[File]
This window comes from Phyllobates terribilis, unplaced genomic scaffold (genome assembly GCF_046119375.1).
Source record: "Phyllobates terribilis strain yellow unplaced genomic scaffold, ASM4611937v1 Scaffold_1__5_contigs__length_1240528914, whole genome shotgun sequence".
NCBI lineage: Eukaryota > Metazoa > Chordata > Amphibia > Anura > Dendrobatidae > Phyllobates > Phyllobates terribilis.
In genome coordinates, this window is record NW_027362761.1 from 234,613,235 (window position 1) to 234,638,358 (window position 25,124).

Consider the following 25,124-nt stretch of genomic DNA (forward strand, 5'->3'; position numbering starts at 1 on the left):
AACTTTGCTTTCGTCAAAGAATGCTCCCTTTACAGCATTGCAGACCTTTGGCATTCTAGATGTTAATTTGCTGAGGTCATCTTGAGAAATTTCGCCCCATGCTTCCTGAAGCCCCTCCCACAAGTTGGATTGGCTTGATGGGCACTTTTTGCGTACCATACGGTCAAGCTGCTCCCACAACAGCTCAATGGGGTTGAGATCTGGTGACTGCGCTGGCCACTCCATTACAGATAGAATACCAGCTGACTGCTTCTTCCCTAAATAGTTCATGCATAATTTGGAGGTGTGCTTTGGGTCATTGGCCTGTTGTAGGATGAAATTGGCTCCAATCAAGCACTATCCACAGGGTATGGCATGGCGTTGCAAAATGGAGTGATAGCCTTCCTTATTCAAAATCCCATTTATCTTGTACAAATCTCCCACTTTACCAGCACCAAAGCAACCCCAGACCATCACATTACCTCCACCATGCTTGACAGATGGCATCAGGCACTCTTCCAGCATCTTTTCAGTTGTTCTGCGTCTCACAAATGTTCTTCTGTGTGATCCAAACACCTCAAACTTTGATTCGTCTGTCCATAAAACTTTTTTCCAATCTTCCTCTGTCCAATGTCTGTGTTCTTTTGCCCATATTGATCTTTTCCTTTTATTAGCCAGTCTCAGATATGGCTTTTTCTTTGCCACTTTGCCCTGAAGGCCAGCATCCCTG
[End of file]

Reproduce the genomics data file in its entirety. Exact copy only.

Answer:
This window comes from Phyllobates terribilis, unplaced genomic scaffold (genome assembly GCF_046119375.1).
Source record: "Phyllobates terribilis strain yellow unplaced genomic scaffold, ASM4611937v1 Scaffold_1__5_contigs__length_1240528914, whole genome shotgun sequence".
NCBI lineage: Eukaryota > Metazoa > Chordata > Amphibia > Anura > Dendrobatidae > Phyllobates > Phyllobates terribilis.
In genome coordinates, this window is record NW_027362761.1 from 234,613,235 (window position 1) to 234,638,358 (window position 25,124).

Consider the following 25,124-nt stretch of genomic DNA (forward strand, 5'->3'; position numbering starts at 1 on the left):
AACTTTGCTTTCGTCAAAGAATGCTCCCTTTACAGCATTGCAGACCTTTGGCATTCTAGATGTTAATTTGCTGAGGTCATCTTGAGAAATTTCGCCCCATGCTTCCTGAAGCCCCTCCCACAAGTTGGATTGGCTTGATGGGCACTTTTTGCGTACCATACGGTCAAGCTGCTCCCACAACAGCTCAATGGGGTTGAGATCTGGTGACTGCGCTGGCCACTCCATTACAGATAGAATACCAGCTGACTGCTTCTTCCCTAAATAGTTCATGCATAATTTGGAGGTGTGCTTTGGGTCATTGGCCTGTTGTAGGATGAAATTGGCTCCAATCAAGCACTATCCACAGGGTATGGCATGGCGTTGCAAAATGGAGTGATAGCCTTCCTTATTCAAAATCCCATTTATCTTGTACAAATCTCCCACTTTACCAGCACCAAAGCAACCCCAGACCATCACATTACCTCCACCATGCTTGACAGATGGCATCAGGCACTCTTCCAGCATCTTTTCAGTTGTTCTGCGTCTCACAAATGTTCTTCTGTGTGATCCAAACACCTCAAACTTTGATTCGTCTGTCCATAAAACTTTTTTCCAATCTTCCTCTGTCCAATGTCTGTGTTCTTTTGCCCATATTGATCTTTTCCTTTTATTAGCCAGTCTCAGATATGGCTTTTTCTTTGCCACTTTGCCCTGAAGGCCAGCATCCCTG